jondaryan coal dump submission

Making  A Submission on New Acland Coal’s Proposed Amendment to Jondaryan Rail Dump

New Acland Coal (NAC) currently operate a large coal dump and rail load-out facility at the township of Jondaryan.  The local community has been concerned about the dust, noise and traffic from it for many years.  NAC had promised to shift the dump away from the town, but now they are reneging on that and intend to keep it going for up to 5 years.  Stand with the people of Jondaryan who are concerned for their health and wellbeing.

The change currently being considered by the Coordinator General from NAC will allow them to continue operating the coal dump and train load-out facility at Jondaryan for up to five more years.  The current Stage 3 approval requires the load-out facility to be removed prior to the commencement of mining at Stage 3.

You can read the full application to amend the approval here.  Submissions are due by the 21st July.

How to Make a Submission

Make sure you provide your name and address at the bottom of your submission.  That is needed for it to be a properly made submission.

Submit to:  newaclandproject@coordinatorgeneral.qld.gov.au

Or by Post: Attention: Coordinator-General
C/- Project Manager – New Acland Coal Mine Stage 3 project
Office of the Coordinator-General
PO Box 15517
City East QLD 4002 Australia

State that this is a submission on the New Acland Coal Mine Stage 3 Project Change Application 2 (Train load-out facility)

Let the Coordinator General know that you object to the proposal and ask him to refuse it, whilst making some of the following points in your own words:

  • It would be wrong to allow a change now which was considered unacceptable in 2012 and was not been subject to environmental impact assessment in Stage 3. Allowing this change makes the current Acland Stage 3 proposal look much more like the original Stage 3 proposal which was rejected by the Queensland Government.  The dust, noise, disturbance and traffic from the coal dump and load-out facility at Jondaryan township was one of the key reasons why the original Stage 3 was rejected.   In the revised project overview provided by NAC in November 2012, which formed the basis on which the Qld Government agreed to consideration of a revised Stage 3 proposal, New Acland describe shifting the rail loop as a ‘key element’ and ‘key difference’ from the previous proposal.  

 

  • NAC’s claim in the application that 'no new environmental impacts will be created by the proposed amendment' is demonstrably untrue.   There will be new environmental impacts from emissions of dust and noise from the JRLF for as many as 5 years longer than was set to occur under the original Stage 3 approval that was provided by the Coordinator General.  These are new impacts that were not considered in any form in the Stage 3 EIS. NAC should be required to assess the full scale of those impacts, and particularly, the predicted load of dust and emissions, and their modelled distribution, as well as the health consequences of these emissions on local people, along with traffic impacts.  Even if just comparing this proposal to the current situation at Jondaryan it will still be an increase in impacts, because coal production is set to increase from 5.2Mtpa to 7.5Mtpa, so the impacts of the load-out facility in terms of traffic, dust, noise and disturbance are likely to be even greater than they are now.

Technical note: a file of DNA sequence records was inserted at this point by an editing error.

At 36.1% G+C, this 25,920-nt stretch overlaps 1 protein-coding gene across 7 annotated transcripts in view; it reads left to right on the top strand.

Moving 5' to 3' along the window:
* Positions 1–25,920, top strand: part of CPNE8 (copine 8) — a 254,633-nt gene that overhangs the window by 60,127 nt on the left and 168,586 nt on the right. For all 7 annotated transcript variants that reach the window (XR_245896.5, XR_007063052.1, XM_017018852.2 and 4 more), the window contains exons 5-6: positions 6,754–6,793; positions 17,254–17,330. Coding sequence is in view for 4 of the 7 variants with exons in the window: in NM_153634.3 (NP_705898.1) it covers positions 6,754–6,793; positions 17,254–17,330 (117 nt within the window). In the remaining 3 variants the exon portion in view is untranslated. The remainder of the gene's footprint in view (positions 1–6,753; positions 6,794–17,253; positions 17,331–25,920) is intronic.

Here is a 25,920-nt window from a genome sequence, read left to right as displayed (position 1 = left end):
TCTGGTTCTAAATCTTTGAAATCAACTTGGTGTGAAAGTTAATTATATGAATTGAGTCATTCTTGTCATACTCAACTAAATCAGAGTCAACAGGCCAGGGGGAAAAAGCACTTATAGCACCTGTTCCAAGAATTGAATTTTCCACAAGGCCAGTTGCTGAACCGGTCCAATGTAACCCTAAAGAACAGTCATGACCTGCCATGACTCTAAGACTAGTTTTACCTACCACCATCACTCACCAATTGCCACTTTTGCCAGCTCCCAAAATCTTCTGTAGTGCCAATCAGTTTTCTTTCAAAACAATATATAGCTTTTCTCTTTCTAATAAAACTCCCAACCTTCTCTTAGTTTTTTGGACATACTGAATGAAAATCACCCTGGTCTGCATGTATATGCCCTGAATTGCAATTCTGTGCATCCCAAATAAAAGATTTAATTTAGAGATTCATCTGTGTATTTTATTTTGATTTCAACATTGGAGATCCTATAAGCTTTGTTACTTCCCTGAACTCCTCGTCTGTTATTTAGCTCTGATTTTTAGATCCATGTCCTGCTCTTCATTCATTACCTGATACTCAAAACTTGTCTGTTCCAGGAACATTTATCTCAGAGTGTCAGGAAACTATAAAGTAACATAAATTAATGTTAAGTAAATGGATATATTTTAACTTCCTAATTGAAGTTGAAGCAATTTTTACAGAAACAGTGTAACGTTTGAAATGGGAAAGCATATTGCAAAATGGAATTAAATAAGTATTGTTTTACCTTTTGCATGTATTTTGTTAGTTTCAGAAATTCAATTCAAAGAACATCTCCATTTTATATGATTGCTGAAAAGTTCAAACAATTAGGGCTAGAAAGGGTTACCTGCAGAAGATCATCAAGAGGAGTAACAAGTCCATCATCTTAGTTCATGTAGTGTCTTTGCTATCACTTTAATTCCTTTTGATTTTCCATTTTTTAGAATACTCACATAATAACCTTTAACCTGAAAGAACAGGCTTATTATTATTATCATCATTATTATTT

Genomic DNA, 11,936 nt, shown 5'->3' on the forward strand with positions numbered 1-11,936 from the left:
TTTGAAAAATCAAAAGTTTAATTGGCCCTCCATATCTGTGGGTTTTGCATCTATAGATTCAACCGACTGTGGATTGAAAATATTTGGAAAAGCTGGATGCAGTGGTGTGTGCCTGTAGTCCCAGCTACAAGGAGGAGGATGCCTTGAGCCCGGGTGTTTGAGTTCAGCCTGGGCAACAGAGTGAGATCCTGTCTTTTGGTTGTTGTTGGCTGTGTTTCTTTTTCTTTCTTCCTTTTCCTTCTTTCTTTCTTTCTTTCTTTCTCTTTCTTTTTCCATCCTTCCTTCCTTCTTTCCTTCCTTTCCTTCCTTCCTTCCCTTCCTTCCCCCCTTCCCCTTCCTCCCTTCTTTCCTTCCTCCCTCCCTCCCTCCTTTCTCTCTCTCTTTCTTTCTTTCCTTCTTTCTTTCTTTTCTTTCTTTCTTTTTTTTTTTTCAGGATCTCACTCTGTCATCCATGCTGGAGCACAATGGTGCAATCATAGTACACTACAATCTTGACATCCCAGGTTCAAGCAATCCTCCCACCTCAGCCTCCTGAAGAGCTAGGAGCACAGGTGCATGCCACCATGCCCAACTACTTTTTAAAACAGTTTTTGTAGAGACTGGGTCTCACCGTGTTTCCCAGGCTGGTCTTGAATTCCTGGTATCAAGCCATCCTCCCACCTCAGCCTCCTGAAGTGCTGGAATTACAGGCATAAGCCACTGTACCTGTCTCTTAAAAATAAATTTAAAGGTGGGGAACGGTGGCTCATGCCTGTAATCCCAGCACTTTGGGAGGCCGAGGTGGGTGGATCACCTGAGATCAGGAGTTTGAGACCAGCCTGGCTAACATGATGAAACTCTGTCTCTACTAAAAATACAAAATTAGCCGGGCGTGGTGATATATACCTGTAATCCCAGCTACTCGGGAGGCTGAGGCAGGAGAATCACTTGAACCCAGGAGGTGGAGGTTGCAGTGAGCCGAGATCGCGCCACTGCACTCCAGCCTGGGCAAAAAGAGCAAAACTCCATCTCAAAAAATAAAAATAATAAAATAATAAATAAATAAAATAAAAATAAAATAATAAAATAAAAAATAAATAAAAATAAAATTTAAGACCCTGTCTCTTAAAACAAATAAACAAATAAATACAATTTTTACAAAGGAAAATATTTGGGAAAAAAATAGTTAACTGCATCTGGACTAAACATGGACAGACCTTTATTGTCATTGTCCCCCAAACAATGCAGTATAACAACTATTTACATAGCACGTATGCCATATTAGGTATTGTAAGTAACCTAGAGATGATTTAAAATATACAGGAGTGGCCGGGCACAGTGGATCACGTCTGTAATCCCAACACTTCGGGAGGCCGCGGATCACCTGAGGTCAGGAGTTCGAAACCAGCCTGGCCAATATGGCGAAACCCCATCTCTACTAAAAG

• The Land Court in its consideration of the case proceeded on the understanding that the rail facility would be moved, and there was no opportunity for objectors to raise the issue because it was not part of the proposal. The Land Court made two references to the facility being moved, stating that:

o   ‘NAC has the infrastructure to conduct the Stage 3 mining operations, which are to be supplemented by a rail spur to the mine site from Jondaryan to remove the impacts of transporting coal to Jondaryan via large haul trucks.’ [22]

o   ‘I note of course that creation of the rail loop is consistent with increasing road safety by the removal of haulage trucks, and the retention of railway jobs.’ [1832]

  • The reasons put forward by NAC as to why it needs the extension are spurious. One claim made is they have been set back by changes to the Water Act 2000 requiring an Associated Water Licence for groundwater take.  However, prior to the law change, NAC were required to obtain a Water Licence for groundwater take which has almost identical provisions to those which now apply to Associated Water Licences.  In fact, NAC themselves acknowledged in the court of appeal that an Associated Water Licence is simply a water licence by any other name.

 

  • NAC should be required to do a proper Social Impact Assessment on the proposal. There is a very strong argument that NAC should be required to conduct a full Social Impact Assessment for the proposed delay in shifting the JRLF.  In 2017, the Strong and Sustainable Resource Communities Act was passed which required resource companies to conduct social impact assessments of their projects.  Given this amendment is a very significant amendment, with major impacts for the local Jondaryan community, it should be subject to the new requirements for full social impact assessment.

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Content on this site is authorised by Georgina Woods for Lock the Gate Alliance, Lismore NSW.